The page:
The type of surgery performed for a child with scoliosis is called a spinal fusion. The spine is made of multiple joints and a fusion means that the joints are purposely fixed so that they are no longer capable of moving. The main goal of scoliosis surgery is to prevent a large curve from worsening. By performing a spinal fusion, the curve will be fixed so it can no longer move.
The main goal of scoliosis surgery, as stated above, is to fuse the spine and prevent the curve from progressing - not too completely straighten out the spine. In some instances, with flexible curves that are relatively small, nearly complete correction can be attained. Achieving complete correction can be dangerous or sometimes just not possible at all. Rather than "complete curve correction", your surgeon will strive to achieve something called spinal balance.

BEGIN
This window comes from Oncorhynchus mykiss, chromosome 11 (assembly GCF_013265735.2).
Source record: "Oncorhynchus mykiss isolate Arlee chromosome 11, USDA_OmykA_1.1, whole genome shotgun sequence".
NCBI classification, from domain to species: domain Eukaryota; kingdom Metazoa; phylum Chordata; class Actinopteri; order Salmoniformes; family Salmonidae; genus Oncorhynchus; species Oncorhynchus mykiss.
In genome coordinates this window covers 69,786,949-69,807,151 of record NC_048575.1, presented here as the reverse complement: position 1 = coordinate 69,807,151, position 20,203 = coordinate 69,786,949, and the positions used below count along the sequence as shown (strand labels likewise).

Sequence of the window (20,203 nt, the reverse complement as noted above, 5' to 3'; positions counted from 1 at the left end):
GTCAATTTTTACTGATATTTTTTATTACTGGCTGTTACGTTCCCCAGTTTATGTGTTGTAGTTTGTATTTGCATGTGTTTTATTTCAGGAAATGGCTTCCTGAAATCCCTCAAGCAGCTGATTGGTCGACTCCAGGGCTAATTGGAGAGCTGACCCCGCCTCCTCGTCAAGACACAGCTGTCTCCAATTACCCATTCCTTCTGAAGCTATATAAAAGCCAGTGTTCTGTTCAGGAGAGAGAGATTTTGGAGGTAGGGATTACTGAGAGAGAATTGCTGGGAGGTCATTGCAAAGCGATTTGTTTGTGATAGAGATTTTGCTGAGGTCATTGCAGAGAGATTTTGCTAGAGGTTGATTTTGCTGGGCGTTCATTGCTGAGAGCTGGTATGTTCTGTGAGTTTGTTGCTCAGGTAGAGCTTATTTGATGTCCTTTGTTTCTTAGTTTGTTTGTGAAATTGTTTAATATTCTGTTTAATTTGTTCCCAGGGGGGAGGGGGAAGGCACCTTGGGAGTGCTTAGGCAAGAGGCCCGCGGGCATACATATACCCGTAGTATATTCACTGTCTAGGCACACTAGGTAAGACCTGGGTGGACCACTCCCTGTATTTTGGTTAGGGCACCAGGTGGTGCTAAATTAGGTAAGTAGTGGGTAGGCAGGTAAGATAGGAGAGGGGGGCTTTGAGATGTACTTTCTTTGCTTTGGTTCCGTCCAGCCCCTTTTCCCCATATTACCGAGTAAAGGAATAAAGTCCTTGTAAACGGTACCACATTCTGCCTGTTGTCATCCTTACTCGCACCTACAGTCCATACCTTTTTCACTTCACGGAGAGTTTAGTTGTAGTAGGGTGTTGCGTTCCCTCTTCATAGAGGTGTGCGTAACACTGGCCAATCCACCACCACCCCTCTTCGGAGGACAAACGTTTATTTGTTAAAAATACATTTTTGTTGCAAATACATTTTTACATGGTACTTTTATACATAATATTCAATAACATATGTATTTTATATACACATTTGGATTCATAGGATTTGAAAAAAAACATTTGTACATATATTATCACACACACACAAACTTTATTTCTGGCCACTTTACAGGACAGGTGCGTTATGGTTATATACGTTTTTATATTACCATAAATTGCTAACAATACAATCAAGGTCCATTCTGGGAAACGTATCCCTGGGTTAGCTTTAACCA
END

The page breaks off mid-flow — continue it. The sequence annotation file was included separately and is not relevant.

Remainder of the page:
How Is A Spinal Surgery Performed?
Most of the time, the spine is approached posteriorly (from the back). Screws are placed into a portion of the spine known as the pedicle. Once the screws are placed, the screws are then connected to rods, and the rods are able to "untwist" the spine. There are multiple other techniques that your COA surgeon uses to allow both the spine to fuse as well as for the spine to be balanced. Under most circumstances, your surgeon will perform the operation with either robotic assistance or navigation assistance. Both of these technologies are designed to improve the accuracy of placing the screws into the spine. For more information about the surgery, please click here.
Cutting Edge Technology
COA's spine team has found that using the latest in cutting-edge technologies greatly improves the accuracy of the surgery and decrease the risk to your child. Collectively, the COA spine team perform greater than 200 scoliosis surgeries per year.
Schedule An Appointment
If your child has Scoliosis, come see the physicians at Children's Orthopedics of Atlanta. Our team will meet with you and discuss your child's options in detail.